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Sleeping With The Enemy – An Army Of Dust Mites!

acarienCuddling up in a nice warm bed may seem like a good start to a restful night but do you really know what’s sleeping in the bed with you?

Studies have discovered what lurks within our mattresses and pillows and the results are not pretty!

Our beds could potentially be a breeding ground for harmful bacteria, fungi, molds and dust mites.

If you are struggling with hay fever, asthma, sinusitis, or skin complaints such as eczema or other rashes, there might be a piece in the puzzle you haven’t yet considered.

There’s a chance you could be sharing your bed with nasties and creepy crawlies that are putting your health in danger.

Research in Australia and around the world shows that up to 85% of people with asthma are allergic to the house dust mite.

House dust mites, are too small to be visible to the naked eye but they are the source of one of the most powerful indoor biological allergens!

They are scavengers that eat organic debris but have a preference for shed skin scales covered in bacteria, fungi and yeasts. These almost invisible animals, about a third of a millimetre long (up to 6 mites could fit on the head of a pin) are found everywhere in our cluttered homes, bedding, carpets, furnishings and even clothing.

They don’t bite or sting but harbor strong allergens in their bodies as well as in their secretions, feces and shed skins.

One of the major allergens of dust mites is an enzyme similar to a product used in the food industry to tenderize meat. The health threat posed by dust mites comes from a protein found in their faeces (droppings), called De p1.

The faecal matter is lighter than air and becomes airborne when disturbed by activity like fluffing pillows and tossing and turning at night.

The airborne particles are inhaled, the protein Der p1 breaks down the protective mucous lining of the eye, nose, lungs and skin. The allergens enter the body and cause an overreaction of the human immune system.


The average adult human sheds about 1.2 kg of skin per year. Every person sheds and re-grows skin every 27 days and loses 100 hairs a day. We sweat as much as a half to a pint per night.

You do the math: on average we spend eight hours a day (one third of our lives) in bed, that’s quite a build up – and the perfect environment for those dust mites to live and breed. An average bed can contain anywhere from 100,000 to 2,000,000 dust mites, even up to 10,000,000 in an old bed.

Over its course of life a dust mite can produce up to 200 times of its own body weight in waste produced and it is estimated that brand-new pillow doubles its weight in three years, thanks to remains of dust mites that build up inside it.


This is bad news for us, humans as dust mites can produce a range of health complaints and allergic reactions, such a breathing difficulties, itchy skin, hey fever, nasal congestion, wheezing, itchy, watery or red eyes, sneezing, postnasal drip, cough, etc. They can also have a detrimental effect on your sleep causing you to wake up several times during the night.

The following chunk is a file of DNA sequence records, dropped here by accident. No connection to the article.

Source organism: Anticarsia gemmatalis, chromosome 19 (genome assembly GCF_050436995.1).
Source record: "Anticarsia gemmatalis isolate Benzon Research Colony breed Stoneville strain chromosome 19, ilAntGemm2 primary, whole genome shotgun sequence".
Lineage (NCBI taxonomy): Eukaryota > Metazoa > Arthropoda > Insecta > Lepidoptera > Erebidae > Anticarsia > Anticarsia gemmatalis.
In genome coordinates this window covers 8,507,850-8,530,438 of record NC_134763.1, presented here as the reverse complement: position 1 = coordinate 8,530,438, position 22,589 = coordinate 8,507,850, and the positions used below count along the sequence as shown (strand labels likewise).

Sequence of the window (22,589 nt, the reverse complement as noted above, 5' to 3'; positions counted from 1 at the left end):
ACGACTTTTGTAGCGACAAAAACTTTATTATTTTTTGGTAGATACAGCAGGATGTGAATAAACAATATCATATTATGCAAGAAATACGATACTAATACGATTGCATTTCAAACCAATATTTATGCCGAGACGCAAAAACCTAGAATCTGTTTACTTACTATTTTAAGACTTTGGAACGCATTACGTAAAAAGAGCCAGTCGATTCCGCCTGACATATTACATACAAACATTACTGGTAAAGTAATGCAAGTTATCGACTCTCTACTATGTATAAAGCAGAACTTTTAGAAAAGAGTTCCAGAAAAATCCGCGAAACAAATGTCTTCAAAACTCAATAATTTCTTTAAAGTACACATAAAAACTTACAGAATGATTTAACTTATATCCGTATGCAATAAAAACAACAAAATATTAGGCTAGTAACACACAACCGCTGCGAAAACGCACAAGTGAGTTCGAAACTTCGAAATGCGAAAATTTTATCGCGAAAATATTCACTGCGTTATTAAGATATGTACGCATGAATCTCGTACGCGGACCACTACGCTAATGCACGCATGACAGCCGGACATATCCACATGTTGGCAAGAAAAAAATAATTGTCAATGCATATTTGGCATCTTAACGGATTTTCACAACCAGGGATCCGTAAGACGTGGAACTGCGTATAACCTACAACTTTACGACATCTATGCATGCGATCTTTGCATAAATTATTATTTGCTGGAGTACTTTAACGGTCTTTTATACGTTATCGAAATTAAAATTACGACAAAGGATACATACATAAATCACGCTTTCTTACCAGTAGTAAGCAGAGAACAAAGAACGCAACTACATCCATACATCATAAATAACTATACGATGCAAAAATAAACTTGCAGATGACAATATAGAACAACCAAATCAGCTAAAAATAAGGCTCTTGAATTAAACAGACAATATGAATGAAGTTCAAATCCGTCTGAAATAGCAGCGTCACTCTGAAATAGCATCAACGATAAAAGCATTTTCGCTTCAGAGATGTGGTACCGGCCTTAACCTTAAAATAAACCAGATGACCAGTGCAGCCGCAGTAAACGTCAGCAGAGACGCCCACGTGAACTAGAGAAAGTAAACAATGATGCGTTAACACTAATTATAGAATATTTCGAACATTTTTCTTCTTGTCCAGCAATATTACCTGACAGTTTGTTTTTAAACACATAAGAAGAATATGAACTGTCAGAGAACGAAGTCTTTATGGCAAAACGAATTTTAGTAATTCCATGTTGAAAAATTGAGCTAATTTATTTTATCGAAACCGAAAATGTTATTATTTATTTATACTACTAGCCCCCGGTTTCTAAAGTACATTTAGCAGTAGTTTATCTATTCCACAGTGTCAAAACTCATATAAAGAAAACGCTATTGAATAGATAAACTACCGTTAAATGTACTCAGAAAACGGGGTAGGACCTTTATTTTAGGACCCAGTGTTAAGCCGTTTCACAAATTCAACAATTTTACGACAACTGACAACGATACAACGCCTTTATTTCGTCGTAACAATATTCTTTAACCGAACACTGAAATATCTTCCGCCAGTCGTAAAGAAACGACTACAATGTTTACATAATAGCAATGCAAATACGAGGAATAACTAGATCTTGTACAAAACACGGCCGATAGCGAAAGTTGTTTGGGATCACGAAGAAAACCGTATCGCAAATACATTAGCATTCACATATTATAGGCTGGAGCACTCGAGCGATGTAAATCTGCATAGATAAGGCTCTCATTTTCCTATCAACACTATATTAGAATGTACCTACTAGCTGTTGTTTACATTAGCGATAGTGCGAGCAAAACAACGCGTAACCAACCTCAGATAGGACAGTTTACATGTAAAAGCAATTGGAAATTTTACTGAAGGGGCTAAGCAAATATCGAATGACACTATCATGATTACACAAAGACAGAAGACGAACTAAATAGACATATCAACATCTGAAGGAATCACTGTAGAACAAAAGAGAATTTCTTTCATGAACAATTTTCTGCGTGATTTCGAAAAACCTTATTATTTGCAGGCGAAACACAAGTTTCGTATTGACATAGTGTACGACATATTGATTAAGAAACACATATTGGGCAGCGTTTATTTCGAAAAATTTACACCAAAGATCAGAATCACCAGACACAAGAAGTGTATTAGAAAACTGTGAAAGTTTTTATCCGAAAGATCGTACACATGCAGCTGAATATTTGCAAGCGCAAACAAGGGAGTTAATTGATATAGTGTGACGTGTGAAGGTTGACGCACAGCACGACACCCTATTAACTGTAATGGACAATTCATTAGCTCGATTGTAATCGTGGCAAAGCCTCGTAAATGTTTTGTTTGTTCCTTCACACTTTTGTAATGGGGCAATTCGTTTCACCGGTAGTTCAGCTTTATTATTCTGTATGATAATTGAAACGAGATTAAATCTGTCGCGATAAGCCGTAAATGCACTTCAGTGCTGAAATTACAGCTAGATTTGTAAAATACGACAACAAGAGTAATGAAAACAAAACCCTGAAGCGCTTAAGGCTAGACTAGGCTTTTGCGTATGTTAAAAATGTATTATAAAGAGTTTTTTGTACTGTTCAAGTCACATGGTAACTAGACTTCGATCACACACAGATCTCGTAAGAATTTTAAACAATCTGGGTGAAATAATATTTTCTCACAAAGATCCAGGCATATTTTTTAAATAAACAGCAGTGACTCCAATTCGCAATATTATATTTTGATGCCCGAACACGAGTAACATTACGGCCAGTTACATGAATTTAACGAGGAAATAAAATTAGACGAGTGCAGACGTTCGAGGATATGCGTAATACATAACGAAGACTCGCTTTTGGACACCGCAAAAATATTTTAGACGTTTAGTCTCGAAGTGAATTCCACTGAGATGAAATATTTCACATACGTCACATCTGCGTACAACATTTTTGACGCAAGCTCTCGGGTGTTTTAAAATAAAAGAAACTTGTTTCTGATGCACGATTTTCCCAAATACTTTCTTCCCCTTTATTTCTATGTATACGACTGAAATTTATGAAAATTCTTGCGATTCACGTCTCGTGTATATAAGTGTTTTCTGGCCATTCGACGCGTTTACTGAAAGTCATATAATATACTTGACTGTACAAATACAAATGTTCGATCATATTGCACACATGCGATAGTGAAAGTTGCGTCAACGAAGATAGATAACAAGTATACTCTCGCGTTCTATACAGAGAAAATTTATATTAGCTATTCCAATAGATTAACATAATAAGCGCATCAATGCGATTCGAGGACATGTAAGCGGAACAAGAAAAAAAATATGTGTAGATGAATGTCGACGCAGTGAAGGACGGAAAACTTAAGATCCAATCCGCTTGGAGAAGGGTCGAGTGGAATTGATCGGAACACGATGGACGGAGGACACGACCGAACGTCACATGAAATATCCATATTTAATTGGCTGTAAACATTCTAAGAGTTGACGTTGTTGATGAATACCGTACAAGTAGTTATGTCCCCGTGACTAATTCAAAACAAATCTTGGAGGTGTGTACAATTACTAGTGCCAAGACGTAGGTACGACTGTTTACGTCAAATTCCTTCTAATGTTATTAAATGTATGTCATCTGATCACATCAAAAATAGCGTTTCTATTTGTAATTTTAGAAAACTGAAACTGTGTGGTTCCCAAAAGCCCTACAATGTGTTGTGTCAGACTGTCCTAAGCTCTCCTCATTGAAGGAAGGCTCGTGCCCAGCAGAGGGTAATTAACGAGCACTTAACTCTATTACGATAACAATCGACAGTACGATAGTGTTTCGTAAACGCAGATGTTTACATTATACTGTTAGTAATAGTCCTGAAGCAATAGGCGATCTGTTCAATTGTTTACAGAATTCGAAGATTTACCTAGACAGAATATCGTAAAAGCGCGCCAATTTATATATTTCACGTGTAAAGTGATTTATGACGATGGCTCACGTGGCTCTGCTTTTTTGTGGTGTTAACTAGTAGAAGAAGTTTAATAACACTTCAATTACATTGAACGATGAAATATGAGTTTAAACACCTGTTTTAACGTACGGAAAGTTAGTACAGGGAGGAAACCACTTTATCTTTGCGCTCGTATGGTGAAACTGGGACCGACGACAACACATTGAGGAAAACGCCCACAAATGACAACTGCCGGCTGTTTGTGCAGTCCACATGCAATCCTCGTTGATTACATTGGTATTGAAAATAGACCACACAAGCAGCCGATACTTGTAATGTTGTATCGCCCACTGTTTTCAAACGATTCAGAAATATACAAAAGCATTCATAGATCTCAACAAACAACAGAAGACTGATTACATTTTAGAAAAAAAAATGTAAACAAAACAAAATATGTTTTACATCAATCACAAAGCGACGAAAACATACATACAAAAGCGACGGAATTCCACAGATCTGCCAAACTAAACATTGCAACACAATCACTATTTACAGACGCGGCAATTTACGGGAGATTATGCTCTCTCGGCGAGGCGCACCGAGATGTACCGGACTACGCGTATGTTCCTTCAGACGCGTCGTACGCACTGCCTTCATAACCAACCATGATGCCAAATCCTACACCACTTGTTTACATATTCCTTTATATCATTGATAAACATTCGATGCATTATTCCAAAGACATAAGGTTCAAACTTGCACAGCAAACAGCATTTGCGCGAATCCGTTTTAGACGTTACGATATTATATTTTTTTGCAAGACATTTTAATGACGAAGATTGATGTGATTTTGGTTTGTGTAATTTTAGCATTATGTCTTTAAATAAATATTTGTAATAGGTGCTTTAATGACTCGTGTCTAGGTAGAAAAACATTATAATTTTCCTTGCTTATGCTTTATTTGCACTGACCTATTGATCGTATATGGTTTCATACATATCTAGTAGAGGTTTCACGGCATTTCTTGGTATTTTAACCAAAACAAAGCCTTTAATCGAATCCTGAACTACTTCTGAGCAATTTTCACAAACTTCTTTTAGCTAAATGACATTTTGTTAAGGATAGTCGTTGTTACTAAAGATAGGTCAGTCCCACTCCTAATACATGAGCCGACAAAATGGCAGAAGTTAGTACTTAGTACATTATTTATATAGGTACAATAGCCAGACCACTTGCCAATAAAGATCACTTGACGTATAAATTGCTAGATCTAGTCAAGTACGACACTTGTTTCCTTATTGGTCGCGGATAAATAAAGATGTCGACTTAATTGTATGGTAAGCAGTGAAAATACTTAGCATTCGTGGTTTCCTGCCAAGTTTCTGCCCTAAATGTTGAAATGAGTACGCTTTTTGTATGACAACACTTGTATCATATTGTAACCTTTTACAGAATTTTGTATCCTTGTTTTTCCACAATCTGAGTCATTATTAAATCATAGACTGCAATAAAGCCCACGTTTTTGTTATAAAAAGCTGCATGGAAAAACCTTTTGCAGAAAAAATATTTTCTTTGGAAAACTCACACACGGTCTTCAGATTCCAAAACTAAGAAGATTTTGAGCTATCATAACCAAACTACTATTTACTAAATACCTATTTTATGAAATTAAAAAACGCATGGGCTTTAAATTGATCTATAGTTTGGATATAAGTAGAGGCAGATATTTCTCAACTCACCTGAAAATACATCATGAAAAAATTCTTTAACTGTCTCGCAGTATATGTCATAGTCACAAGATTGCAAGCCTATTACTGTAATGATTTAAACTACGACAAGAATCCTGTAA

Although completely getting rid of dust mites is virtually impossible, there are several precautions that you can take to drastically reduce their numbers and neutralise.

  • Wash bedding regularly.
  • Fortunately dust mites don’t do well at very high temperatures, washing your bed sheets through 60C is usually enough to remove their faecal matter and skin particles. If you have a tumble dryer, put the sheets through a spin until they are fully dry. The heat from the dryer should take care of any dust mites that are left. Do this on a weekly basis.
  • Tumble dry – Put the sheets through a spin until they are fully dry. The heat from the dryer should take care of any dust mites that are left. Do this on a weekly basis.
  • Opt for wood flooring over wall-to-wall carpets when possible, especially in bedrooms.
  • Keep your house dry and well ventilated and if possible, lower humidity to less than 50% inside your home, especially in the bedroom.
  • Vacuum weekly. You may air the house for an hour or so after vacuum cleaning to help clear the air.
  • Replace carpets with hard flooring if possible, especially in the bedroom. Hard flooring eliminates the most fertile breeding ground for dust mites.
  • Stripping the bed in the morning rather than making it is another good idea.

You may have considered steam cleaning your mattress. Be very careful with this method as you are adding moisture to the huge sponge-like mattress.

Steam creates high humidity which offers a perfect breeding ground for dust mites, bacteria and mould spore growth. The very problem you are trying to avoid!


Fresh and Clean Mattress Recipe eucalyptus

• Put approximately 1 and a half cup of baking soda into a small jar and add 4- 5 drops of Eucalyptus oil and give it a good shake.

• Pour enough baking soda through a sifter or strainer to lightly dust your mattress with it. Leave on for an hour or more, allowing it time to draw out dirt, moisture, and odour.

• Thoroughly vacuum the mattress. Vacuum slowly so that you’re using the vacuum suction efficiently to pull out as much debris from within the mattress as possible.

The baking soda will draw out moisture and dirt, and the Eucalyptus oil will deodorizes and leave your mattress smelling fresh and clean.



‘Allergens and Allergen Immunotherapy’, Fourth Edition, 2008, Chapter 10, Mite Allergens, E Fernandez-Caldas, L Puerta, L Caraballo, R F Lockey; p 161-182; Publisher, Taylor and Francis. Clin. Allergy Immuol, 2008; 21: 161-182

‘The biology of dust mites and the remediation of mite allergens in allergic disease’, Professor Larry G. Arlian and Professor Thomas A.E. Platts-Mills, 2001 ‘Journal of Allergy and Clinical Immunology’, Volume 107, Number 3, Pages S406 to S413


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